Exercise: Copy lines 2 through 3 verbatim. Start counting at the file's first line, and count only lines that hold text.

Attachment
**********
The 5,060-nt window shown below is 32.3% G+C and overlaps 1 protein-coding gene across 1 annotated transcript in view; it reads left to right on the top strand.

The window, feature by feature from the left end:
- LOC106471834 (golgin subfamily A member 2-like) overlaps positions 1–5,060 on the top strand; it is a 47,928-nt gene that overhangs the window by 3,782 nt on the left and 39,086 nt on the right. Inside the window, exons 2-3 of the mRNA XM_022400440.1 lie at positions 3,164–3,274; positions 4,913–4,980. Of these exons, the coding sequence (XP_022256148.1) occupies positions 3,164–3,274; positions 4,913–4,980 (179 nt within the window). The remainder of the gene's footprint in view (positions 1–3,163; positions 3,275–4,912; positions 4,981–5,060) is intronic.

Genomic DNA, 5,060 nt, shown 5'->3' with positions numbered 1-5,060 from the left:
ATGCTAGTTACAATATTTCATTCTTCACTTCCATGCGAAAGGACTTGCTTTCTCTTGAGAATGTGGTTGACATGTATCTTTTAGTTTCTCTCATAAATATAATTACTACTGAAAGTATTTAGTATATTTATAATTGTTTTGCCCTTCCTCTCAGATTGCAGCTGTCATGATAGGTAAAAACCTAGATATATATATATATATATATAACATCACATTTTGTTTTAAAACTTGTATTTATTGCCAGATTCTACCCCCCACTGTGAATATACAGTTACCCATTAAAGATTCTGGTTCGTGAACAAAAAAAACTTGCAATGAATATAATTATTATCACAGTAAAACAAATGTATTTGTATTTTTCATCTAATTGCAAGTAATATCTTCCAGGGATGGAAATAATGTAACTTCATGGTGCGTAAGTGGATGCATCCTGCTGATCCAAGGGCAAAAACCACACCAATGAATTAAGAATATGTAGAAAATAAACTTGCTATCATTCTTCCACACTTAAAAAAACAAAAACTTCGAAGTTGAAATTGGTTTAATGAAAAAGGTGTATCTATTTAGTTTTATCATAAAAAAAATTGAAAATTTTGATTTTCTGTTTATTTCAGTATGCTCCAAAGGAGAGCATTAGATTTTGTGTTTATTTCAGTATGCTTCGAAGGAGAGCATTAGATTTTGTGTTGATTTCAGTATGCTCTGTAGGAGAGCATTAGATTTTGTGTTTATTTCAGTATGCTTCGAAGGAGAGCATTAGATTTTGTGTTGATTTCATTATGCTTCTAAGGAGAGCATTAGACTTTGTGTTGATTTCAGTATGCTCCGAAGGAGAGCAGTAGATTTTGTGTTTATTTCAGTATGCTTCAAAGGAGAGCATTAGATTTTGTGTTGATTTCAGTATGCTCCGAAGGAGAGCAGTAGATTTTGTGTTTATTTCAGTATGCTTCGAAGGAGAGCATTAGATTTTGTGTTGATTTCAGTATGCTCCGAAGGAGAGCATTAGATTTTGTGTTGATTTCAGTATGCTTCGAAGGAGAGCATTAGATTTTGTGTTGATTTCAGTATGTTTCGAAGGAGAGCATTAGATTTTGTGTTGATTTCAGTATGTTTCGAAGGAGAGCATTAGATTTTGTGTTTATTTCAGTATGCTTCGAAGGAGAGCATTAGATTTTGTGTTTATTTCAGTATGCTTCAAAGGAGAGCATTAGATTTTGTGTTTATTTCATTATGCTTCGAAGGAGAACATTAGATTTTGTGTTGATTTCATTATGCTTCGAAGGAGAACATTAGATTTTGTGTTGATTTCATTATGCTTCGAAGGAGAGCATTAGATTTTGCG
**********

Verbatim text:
The window, feature by feature from the left end:
- LOC106471834 (golgin subfamily A member 2-like) overlaps positions 1–5,060 on the top strand; it is a 47,928-nt gene that overhangs the window by 3,782 nt on the left and 39,086 nt on the right. Inside the window, exons 2-3 of the mRNA XM_022400440.1 lie at positions 3,164–3,274; positions 4,913–4,980. Of these exons, the coding sequence (XP_022256148.1) occupies positions 3,164–3,274; positions 4,913–4,980 (179 nt within the window). The remainder of the gene's footprint in view (positions 1–3,163; positions 3,275–4,912; positions 4,981–5,060) is intronic.